This weekend Mr. Fukuda took this message to the World Economic Forum in Davos.
(Incidentally, this week’s meeting brought to mind “Ringing of Revolution,” a song by radical folk singer Phil Ochs — nothing like a gala fest of the high and mighty on Swiss mountaintop while in the outside world the world economic system as we know it comes crashing down.)
In his speech at a closed meeting, Mr. Fukuda reiterated that climate change will be the main theme of the summit, warned darkly about the consequences of climate change, and explained his government’s three-part approach on climate change policy — (1) a post-Kyoto framework, (2) international environmental cooperation, and (3) technological innovation.
All well-intentioned, all important, but ultimately mostly irrelevant, for a couple reasons.
First, as former UN official Shashi Tharoor, who attended the Fukuda address, wrote in his Davos Diary at Foreign Policy‘s Passport blog, “…The number of empty seats at the half-dozen tables around the PM testified to the declining salience of Japan, a country that two decades ago was seen as the world’s economic powerhouse and, bluntly, no longer is.” Mr. Fukuda and other Japanese officials speak before international audiences, everyone nods in agreement, and then moves on to more important matters and actors. Japan’s good intentions and clever ideas are not enough to make the rest of the world pay attention.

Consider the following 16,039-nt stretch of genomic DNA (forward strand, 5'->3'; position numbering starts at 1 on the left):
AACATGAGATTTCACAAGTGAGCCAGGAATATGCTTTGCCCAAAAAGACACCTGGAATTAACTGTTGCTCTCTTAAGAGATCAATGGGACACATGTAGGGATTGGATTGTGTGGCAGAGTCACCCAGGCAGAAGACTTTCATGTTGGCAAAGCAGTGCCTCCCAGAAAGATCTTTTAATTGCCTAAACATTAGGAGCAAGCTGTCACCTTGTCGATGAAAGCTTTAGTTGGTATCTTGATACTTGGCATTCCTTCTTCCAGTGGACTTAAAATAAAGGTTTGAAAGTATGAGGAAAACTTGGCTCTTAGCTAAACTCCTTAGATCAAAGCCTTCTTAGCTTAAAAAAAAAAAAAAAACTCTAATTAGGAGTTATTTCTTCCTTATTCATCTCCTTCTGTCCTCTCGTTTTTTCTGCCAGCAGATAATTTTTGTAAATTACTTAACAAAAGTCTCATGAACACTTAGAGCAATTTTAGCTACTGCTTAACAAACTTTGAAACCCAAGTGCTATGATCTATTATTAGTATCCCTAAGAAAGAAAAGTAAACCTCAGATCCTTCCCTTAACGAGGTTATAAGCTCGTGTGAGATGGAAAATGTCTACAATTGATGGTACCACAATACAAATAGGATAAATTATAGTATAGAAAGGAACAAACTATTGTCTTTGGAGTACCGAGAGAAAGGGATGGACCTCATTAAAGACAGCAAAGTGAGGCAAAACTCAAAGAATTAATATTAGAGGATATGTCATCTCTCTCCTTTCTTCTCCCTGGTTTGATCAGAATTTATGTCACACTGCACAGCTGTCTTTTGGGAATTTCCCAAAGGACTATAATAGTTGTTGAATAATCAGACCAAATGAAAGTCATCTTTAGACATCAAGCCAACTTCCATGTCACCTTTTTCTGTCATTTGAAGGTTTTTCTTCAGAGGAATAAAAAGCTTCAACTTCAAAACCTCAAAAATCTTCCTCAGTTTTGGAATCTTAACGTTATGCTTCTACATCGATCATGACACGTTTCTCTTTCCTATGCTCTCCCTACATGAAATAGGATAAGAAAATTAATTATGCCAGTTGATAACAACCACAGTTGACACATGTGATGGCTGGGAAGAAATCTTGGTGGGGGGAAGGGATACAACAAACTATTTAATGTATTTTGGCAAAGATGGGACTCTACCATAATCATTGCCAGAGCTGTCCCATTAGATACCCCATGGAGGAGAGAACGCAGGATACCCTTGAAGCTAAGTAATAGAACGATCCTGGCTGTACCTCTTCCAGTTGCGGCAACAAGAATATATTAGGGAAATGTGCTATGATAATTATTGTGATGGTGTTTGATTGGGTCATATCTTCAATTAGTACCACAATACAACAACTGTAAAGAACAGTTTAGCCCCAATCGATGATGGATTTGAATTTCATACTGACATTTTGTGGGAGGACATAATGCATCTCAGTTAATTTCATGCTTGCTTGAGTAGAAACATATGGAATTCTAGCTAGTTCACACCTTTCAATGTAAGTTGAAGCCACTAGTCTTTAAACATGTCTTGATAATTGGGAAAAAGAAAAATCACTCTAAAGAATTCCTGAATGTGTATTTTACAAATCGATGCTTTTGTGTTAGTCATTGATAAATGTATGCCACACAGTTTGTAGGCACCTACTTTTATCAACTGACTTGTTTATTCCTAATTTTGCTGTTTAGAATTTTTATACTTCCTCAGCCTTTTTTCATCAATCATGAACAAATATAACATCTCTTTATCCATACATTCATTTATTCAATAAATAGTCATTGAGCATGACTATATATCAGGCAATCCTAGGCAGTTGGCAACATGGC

Beyond Japan’s undersized international presence, there is a much more concrete reason for Japan’s environmental leadership being stillborn: forcing the world to rethink its carbon emissions means in practical terms forcing the US (its most significant ally) and China (its largest trading partner) to change their economic systems drastically. Does anyone seriously think that Japan or any other one country will be able to make this happen? Change will happen when both the US and China change domestically and become willing to make radical changes in how they use energy, in the process taking the lead internationally on climate change.
Japan might play a niche role in developing energy-efficient technologies and sharing them with the world, but I have a hard time envisioning Japan in the driver’s seat, forcing its partners to make substantial compromises that will enable progress on reducing carbon emissions.